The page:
After bending my first segmented fork when seeing how it’d hold up, I got right to making #2 since I don’t have a fork for the RivBomb frame to ride yet. I swear, what takes most people 4 hours takes me 4 days. Of course, I tend only to get a few hours a day to work on bike stuff but it’s mostly because I’m just plain slow!
I remember reading an article on Paul (Paul’s components) and the interviewer asked why he didn’t get into making bike frames. Paul said that he tried it out, but said something like, “you have to get your process so dialed that I just didn’t have the patience for it.” My paraphrase but that was the general idea. Now that I’m trying it for myself, I can see what he means. I’m not sure machining bike parts would be any less process-intensive, but maybe it’s more automatic once the computer models are created and let run on the mill (?)..I have no idea. Anyways, it was a glimpse into what I was getting myself into. I love it, but there are times when I just chuckle at how inefficient I am. For example, it took me maybe 10 minutes to miter the two crown pieces for this segmented fork in the mill, but then almost 45 minutes to finish the filing since the fork legs’ offset is a few degrees off vertical. I know it’ll get better the more forks I build, but man!
I tried a new process for this fork, and I am going to continue with it from now on since it worked much better. Instead of brazing last, I welded the dropouts to the 1″ legs first, then silver-brazed (Harris 50N) the sleeves to the main legs. Then I tacked it up in the fixture and welded the crown pieces to the steerer and legs. I was hesitant to silver braze first because I heard from another guy that when welding the silver can heat up enough to splatter or undo itself…but this luckily didn’t happen for me.
Because of advice I got from mtbr frame forum members, I recycled the last sleeves (seen above) because they were too thin-walled for this purpose. The tubes I made the sleeves out of were 1.125″ x 0.035″ wall thickness when I should’ve used 1.125″ OD x o.o58″ tubes…but I didn’t have any lying around. For those that glaze-over when seeing these numbers, a thinner walled tube will have more space between the sleeve and the fork leg. It’s possible to braze them together but it’s just not a good idea. Too much room to fill with silver which is very costly, and it probably isn’t as strong or straight as a tight fitting sleeve. The silver or brass needs to fill in the difference in diameter between the outer diameter (OD) of the leg and the inner diameter (ID) of the sleeve. Because the gap was still rather large, I used the Harris 50N silver which is better for larger gaps (bought through Henry James). There are other silvers to use, but this is what i had. I weighed the roll before and after and the sleeves used about 0.2 ounces each. I definitely could’ve used less, but that’s user error. That means, at current prices (50N is a little cheaper than 56%), doing the fork this way cost me $14 in silver…ouch.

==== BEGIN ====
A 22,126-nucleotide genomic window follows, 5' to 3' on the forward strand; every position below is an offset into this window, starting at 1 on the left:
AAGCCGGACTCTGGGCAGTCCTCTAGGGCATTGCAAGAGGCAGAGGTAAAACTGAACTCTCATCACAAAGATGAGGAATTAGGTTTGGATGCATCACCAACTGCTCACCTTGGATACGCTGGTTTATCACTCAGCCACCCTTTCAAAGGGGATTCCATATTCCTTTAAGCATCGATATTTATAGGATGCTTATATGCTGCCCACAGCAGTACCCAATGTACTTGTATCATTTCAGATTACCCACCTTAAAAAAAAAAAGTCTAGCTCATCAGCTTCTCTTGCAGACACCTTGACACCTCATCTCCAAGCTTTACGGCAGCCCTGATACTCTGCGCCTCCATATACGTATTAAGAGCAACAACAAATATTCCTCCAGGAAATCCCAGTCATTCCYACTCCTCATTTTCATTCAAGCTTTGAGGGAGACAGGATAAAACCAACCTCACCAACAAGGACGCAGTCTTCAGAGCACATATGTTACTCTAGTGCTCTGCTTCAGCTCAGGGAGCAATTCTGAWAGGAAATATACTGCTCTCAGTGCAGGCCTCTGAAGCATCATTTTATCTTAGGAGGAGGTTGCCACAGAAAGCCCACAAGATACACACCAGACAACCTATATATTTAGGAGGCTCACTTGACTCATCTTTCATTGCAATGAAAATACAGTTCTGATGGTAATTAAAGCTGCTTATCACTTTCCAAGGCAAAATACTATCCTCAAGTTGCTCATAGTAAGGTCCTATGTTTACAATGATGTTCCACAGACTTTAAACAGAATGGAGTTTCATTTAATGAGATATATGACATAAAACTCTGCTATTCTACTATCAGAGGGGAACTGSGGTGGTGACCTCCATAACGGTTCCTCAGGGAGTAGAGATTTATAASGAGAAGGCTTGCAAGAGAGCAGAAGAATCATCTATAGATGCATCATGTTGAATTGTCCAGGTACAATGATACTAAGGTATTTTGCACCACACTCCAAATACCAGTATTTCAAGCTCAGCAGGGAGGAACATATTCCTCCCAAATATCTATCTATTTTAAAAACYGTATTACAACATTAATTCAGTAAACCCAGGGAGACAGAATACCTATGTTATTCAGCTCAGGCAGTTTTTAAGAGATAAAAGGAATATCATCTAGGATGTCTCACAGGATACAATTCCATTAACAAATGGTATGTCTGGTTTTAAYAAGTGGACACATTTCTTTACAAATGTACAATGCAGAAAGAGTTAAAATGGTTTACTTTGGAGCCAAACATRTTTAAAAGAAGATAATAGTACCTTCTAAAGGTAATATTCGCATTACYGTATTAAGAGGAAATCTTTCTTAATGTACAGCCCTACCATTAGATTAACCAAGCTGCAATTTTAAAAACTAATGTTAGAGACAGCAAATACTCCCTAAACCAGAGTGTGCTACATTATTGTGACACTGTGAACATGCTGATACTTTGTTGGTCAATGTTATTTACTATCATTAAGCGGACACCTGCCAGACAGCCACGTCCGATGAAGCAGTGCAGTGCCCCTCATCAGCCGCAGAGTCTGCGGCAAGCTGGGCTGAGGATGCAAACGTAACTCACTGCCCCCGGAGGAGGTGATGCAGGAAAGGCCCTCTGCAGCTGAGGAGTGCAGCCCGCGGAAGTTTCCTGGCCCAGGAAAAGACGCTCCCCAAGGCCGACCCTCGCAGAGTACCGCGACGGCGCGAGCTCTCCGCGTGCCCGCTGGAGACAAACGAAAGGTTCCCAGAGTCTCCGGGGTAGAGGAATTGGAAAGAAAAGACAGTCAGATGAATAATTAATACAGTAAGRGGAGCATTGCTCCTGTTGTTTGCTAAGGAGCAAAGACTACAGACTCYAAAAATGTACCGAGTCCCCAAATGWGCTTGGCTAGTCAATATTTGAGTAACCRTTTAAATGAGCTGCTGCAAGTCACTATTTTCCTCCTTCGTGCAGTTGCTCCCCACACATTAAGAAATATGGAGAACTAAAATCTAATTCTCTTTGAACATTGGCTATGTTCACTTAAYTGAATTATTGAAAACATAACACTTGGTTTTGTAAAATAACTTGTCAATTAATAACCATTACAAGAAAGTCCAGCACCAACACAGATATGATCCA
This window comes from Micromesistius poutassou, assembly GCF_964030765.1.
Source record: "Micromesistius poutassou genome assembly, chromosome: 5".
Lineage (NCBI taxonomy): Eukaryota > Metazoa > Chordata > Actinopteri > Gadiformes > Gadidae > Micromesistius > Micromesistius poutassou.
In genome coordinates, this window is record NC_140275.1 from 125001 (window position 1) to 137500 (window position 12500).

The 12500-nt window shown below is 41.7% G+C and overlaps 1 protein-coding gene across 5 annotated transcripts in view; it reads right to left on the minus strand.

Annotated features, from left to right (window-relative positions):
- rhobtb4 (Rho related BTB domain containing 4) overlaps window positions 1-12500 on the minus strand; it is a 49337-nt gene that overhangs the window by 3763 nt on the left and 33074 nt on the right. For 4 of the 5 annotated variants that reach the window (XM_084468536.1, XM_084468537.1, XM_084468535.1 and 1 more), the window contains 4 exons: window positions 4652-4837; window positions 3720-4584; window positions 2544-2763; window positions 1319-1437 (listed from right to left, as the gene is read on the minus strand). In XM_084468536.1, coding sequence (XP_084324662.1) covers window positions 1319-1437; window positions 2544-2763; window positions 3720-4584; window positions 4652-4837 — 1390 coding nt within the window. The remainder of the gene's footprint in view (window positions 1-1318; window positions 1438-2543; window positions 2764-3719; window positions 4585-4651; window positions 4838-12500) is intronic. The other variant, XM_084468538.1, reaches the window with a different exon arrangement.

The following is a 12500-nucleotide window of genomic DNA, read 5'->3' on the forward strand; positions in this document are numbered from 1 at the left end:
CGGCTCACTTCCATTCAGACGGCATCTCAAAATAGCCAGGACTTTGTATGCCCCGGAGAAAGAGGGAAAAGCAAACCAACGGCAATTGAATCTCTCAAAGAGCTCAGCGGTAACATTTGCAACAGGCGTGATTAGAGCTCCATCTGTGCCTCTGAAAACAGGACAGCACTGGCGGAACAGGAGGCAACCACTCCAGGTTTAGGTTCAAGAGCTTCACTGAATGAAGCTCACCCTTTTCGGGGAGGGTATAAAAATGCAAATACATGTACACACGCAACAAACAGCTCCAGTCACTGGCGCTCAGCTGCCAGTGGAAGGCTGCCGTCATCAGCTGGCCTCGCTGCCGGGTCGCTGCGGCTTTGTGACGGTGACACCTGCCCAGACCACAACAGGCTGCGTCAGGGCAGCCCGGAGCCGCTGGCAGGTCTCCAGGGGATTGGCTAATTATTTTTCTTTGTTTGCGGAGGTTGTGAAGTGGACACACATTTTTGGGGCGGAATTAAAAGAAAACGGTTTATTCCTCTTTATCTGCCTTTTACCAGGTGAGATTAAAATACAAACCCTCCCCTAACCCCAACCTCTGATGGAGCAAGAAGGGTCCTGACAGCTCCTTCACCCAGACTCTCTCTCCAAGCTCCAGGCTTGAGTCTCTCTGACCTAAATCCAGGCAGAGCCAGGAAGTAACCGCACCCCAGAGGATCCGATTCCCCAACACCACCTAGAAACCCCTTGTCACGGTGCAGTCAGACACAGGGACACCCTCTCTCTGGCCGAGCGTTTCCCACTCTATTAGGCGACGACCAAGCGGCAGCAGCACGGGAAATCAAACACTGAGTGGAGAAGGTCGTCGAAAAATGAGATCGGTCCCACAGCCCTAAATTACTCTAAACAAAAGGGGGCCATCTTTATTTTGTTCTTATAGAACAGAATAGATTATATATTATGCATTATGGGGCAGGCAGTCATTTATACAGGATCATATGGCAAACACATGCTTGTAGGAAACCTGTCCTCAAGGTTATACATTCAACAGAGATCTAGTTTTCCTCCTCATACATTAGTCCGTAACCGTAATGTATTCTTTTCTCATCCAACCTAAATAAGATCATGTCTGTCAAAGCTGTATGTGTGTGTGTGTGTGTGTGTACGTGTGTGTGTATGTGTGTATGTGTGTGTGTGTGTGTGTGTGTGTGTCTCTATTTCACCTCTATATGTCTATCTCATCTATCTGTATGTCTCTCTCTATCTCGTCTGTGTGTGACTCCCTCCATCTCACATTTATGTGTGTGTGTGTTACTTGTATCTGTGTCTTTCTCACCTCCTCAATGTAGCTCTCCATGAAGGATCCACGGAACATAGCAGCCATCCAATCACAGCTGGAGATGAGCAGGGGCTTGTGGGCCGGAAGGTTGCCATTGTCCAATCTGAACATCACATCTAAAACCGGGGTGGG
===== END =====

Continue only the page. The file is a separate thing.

Last fork, I used brass to braze on the sleeves and overheated the tubes. I also didn’t get much penetration down the sleeves so I was pretty worried about riding the fork. Silver is MUCH easier to get in tight spaces (for me). I feel really confident that most of the sleeve is brazed to the leg now, versus the other fork where I maybe had a 1/2″ on the top and bottom.
Once I brazed the sleeves on, soaked the flux off for an hour in hot water, and did some minor cleanup with emery cloth and small files, I cleaned all the tubes (AGAIN) and fixtured it up. [The one thing ‘they’ don’t tell you is how much you have to clean the tubes inside and out. The more you clean, the better with TIG. Some day I’ll post a blog just on cleaning tubes, once I perfect my method…but I spend WAY more time cleaning than i thought I would.]
I tacked the fork up, welded the steerer to the crown first, then the legs to the crown pieces. I found the magic number of amps for these thickness tubes for me – 56amps for the steerer to crown pieces, 52 amps for the legs to crown pieces. My welds turned out the best yet. No pulser or pulsing with the foot pedal, I just laid it down and dabbed the filler rod as I went. I didn’t do a second pass on the entire fork, just on a couple spots that needed a bigger bead or a cosmetic touchup. My starts/stops are still not where I want them to be! I left the welds un-cleaned so you could see the color pattern that the heat creates on the tubes. It gives some indication on how hot you’re getting the tubes too by what colors appear and how far from the weld they show up. If any real builders are out there reading…i’d love comments on how i’m doing…!
Still a little shaky on the hands – i still get nervous – but I’m really psyched on these welds for the most part. I know that by moving a little bit faster I’d be less shaky (seen by the wandering of the bead in some places).
I kept the fork in the Anvil fixture the entire time, trying to position it as best I could to get good sight on the weld. It’s definitely not as easy to get to some spots, but probably a good habit to get into.